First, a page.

“How’d it go?”
There was a static sound, and Seth swore. Did he learn that word from me?
“Rule number one,” Derik sighed, twisting the headphone cord around his fingers.
“Rule number five,” Number 3 snapped back.
Derik felt like he should know what was coming. The kid had always been smart – maybe too smart for his own good sometimes, which made him sarcastic to any sign of possible stupidity; which, for Number 3, meant constant sarcasm. Or did he learn that from Derik as well?
“There is no rule five.” Derik pulled out a bag of chips and ripped it open.
“I just made it up. ‘Don’t be like Derik Scott.’” How original. “I already finished cleaning.”
“Good. Any gory details I should know about?”
“How about I think you’re a jerk.”
“We’ve settled that before.” Derik stuffed some of the chips into his mouth and continued, “For such a good people-person, you’re pretty mean when you wanna be. You know that?”
“What don’t I know? Now shut up and let me sleep.”
Derik clicked his tongue as best he could with a full mouth. “You know me. Just checking in on my kids.”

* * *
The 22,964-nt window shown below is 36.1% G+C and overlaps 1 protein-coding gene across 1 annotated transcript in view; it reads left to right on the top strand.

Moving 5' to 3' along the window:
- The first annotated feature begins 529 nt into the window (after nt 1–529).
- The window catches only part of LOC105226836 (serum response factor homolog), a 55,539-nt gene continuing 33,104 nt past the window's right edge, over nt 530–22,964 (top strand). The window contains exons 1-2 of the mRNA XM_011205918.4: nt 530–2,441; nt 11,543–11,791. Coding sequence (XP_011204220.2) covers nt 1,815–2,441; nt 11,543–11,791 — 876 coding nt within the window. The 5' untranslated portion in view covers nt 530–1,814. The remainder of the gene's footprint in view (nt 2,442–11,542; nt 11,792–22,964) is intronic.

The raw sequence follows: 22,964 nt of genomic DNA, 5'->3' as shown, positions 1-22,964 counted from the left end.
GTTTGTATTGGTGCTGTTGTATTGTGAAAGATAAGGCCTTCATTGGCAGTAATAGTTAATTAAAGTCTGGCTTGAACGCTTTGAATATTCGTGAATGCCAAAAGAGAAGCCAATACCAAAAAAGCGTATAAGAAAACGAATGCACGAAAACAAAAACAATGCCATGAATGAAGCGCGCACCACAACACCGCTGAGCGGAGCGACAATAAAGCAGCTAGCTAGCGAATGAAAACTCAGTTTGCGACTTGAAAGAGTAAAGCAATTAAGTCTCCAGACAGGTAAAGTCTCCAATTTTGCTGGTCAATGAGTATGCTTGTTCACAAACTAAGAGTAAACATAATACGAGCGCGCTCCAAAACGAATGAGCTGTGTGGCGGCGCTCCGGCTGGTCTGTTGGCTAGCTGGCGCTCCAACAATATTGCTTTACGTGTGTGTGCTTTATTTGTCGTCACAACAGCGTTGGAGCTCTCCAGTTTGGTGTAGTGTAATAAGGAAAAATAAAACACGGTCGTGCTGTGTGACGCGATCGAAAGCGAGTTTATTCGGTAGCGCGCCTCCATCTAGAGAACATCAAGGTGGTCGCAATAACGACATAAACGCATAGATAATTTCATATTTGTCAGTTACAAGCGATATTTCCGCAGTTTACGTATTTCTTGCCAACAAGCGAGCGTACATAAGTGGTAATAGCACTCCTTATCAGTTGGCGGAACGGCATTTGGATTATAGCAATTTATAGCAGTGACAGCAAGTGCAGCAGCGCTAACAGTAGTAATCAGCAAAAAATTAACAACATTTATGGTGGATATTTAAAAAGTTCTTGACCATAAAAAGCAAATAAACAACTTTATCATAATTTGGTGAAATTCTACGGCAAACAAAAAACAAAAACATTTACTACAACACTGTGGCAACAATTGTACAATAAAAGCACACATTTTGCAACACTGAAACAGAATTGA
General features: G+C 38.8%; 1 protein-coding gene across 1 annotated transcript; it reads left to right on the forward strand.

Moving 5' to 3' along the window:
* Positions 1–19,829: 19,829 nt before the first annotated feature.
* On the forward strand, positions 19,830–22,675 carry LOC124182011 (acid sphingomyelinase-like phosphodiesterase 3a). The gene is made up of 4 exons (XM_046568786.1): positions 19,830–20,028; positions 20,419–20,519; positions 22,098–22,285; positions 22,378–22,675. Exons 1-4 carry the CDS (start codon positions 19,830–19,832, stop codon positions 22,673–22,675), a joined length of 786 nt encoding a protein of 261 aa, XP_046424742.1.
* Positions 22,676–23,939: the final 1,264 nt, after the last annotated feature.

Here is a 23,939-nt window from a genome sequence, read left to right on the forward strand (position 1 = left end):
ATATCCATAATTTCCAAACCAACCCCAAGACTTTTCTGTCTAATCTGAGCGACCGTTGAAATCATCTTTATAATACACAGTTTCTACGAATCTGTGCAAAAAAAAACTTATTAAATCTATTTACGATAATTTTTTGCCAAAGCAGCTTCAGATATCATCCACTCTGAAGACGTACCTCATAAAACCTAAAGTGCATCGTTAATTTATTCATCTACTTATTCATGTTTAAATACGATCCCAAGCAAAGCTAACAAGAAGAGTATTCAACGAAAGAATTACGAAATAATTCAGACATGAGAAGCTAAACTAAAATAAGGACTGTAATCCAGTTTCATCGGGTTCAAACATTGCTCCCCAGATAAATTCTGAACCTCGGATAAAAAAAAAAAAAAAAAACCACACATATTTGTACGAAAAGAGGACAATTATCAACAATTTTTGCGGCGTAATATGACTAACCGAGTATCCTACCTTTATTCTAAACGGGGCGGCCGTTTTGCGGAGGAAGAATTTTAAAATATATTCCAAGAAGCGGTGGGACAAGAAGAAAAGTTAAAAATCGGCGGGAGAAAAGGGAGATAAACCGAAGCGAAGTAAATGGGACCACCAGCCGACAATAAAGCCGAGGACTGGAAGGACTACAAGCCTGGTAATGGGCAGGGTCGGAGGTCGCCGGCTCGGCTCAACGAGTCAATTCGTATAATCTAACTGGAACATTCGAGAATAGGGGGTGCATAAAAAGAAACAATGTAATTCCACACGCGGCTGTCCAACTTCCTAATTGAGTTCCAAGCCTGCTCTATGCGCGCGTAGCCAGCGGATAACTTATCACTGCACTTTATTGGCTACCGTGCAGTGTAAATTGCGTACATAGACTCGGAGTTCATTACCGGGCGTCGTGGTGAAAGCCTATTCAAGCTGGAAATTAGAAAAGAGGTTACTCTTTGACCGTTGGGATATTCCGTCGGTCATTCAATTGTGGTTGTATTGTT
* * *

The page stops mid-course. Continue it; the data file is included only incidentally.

Seth snorted. He was obviously exhausted; he always got harsher when he was tired. Derik took the hint, and he offered to pick Three up from the airport before cutting off the conversation to let the teenager sleep.
Imagine Number 3 sitting on a plane filled with so many normal people, Derik thought. It was almost funny.
Later, when Seth returned and the Tetrad all lay asleep in their beds, Derik walked restlessly around the apartment. He normally stayed in his own apartment a half hour drive away, but he kept a bedroom in their “home” for whenever he wanted to stay the night. Now he creaked open the doors to their rooms, checking up on them like a father would on his children. He liked that, thinking of himself as a father to them. There was something comforting about seeing their peaceful forms, about hearing their soft breathing, about knowing they had lived another day and were safe for now.
Standing at the side of Seth’s bed, Derik paused, gazing at the dark hair resting over the slightly furrowed brows, at the bare arm outstretched on its own, covered in scars. He had known this kid for fifteen years, ever since Seth was… two? Back then he was so tiny and dependent. Seth had come to him before any of the others; Derik had known him for almost his whole life, which gave the seventeen-year-old a special place in the man’s heart.